I’ve always thought that even though the blessing of meals after childbirth is such a wonderful gift, women really need them more during first trimester. Unfortunately those first twelve weeks are typically when not enough people even realize the poor tired mama needs help.
Many women experience food aversions or nausea during the first trimester of pregnancy, may be extremely fatigued to the point of lying on the couch for hours, and may even be throwing up nearly everything she eats, especially if she has to smell it cooking.
Ironically, the first trimester is a critical time for the development of the new baby, a time when the expectant mother really should be focusing on good nutrition, healthy fats, protein, and calories enough to sustain the new life within her.
What’s the deal with that?
How is a mom in the first trimester supposed to function on a real food diet, even better than her norm perhaps, when she can’t stand the sight or smell of food (and might not be able to stand long enough to cut a few vegetables)?
Helpful husbands and close family who are “in the know” might try to ease the load by grabbing some fast food or convenience fast food, but the real food mama knows those aren’t what she wants to feed her family, thus increasing her stress and not really helping anything in the long run.
Some husbands go above and beyond and work to make real food, but unless they’ve been very active in the kitchen previously, I’m guessing their repertoire runs out after about three days. Three days does not a full trimester make!
TriLight Health generously sponsored this post to help share advice and tips from the KS community with those blessed expectant women, and I’m happy to spotlight their pregnancy line of herbal supplements. They’re midwife approved for safety and cover everything from fertility support to easing morning sickness, from mineral supplements that replace the OTC don’t-work-anyway to a number of products to support mom and baby after the birth.
Keep Eating Real Food Even When You Can’t Stand It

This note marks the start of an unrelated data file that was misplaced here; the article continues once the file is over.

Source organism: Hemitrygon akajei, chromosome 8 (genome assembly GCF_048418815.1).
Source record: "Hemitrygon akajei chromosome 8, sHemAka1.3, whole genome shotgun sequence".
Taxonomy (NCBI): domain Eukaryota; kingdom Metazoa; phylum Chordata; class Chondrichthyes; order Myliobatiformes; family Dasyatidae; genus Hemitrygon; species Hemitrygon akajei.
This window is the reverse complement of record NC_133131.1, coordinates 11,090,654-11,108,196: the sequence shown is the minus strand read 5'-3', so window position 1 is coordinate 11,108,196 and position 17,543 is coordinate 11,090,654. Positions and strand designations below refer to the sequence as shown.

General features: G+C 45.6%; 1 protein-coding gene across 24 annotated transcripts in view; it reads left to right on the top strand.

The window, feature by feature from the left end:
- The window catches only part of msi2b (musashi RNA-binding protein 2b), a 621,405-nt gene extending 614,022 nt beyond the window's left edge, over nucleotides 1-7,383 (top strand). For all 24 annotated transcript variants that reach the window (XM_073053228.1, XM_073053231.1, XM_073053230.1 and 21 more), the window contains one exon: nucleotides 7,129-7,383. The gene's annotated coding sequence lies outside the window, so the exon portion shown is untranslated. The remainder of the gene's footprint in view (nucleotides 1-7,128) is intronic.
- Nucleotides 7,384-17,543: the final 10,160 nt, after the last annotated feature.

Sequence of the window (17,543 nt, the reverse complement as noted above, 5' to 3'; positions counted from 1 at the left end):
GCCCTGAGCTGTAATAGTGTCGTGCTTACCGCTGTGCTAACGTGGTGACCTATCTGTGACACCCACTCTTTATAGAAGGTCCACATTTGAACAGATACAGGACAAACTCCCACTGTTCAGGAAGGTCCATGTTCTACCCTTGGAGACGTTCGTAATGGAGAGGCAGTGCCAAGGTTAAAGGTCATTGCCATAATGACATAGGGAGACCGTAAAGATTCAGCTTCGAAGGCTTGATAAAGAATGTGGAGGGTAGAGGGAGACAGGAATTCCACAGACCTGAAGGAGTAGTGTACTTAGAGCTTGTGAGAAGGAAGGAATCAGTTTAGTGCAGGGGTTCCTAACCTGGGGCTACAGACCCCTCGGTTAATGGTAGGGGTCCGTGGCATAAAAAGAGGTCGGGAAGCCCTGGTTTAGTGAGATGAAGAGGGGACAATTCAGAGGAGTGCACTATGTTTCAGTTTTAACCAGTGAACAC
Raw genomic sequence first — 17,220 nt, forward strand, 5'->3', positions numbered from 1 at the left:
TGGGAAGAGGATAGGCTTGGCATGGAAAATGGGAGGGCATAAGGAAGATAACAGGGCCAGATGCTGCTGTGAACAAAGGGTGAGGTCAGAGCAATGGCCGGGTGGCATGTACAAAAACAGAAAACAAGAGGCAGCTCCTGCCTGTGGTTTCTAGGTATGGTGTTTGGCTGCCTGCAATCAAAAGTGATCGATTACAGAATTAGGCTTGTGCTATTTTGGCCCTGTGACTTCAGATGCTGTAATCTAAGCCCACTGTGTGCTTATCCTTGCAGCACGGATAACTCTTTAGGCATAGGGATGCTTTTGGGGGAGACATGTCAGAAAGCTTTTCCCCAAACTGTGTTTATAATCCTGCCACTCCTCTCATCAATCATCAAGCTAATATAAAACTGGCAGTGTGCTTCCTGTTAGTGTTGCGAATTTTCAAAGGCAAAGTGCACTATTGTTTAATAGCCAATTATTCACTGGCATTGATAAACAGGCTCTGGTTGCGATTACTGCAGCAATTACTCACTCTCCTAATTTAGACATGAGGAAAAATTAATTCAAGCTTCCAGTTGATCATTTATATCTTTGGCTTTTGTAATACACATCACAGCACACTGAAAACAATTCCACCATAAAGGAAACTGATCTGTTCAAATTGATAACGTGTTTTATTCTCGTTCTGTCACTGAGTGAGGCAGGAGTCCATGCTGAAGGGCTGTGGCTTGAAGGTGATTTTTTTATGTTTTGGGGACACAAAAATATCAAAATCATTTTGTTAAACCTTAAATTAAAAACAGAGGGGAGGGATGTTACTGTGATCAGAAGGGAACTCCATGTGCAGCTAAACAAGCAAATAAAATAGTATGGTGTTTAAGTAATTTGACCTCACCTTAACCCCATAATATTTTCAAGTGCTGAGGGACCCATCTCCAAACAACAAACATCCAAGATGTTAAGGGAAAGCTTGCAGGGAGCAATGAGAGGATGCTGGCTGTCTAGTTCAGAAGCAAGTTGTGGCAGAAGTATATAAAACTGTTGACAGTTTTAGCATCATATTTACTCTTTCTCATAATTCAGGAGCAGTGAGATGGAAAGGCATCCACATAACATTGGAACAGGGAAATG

If you truly can’t keep food down or are totally nauseated when you eat during pregnancy, here are a few tips to quell those nasty urges:
- Keep water by your bed and perhaps a cracker or something small. Drink and/or eat before you even get upright in the morning.
- Stay hydrated all day long.
- Eat something high in fat and protein before going to bed – a handful of raw milk. with some cheese is just about perfect, or a glass of
- Try ginger tea (pictured above), hot or iced. Can also chew dried ginger. TLH’s “Morning Soothe” employs ginger as the first ingredient (and they acknowledge that many women have “all day” sickness, so true!).
- Eat a small amount of probiotic food or drink a few minutes before beginning a meal (sauerkraut, kimchi, water kefir, etc.). This can settle your stomach and get it ready for a bit more food.
- Supplement with magnesium in a spray bottle or as part of a liquid prenatal vitamin.
- B6 and B12 can be helpful for energy and nausea too, typically sublingual supplements (found on Amazon) are the best delivery system for those.
- Diffuse peppermint essential oils or drink peppermint tea (although peppermint can decrease milk supply, so not at the end of the pregnancy). While pregnant, don’t risk taking EOs internally and consult a naturopath or someone who is trained in oils before applying topically.
- Eat cheese outside (especially if it’s cold out).
I’m fortunate that I have pretty easy pregnancies, and although I did spend a lot of time sleeping on the couch during the first trimester of this current pregnancy, that may be as much KS’s fault as Baby’s…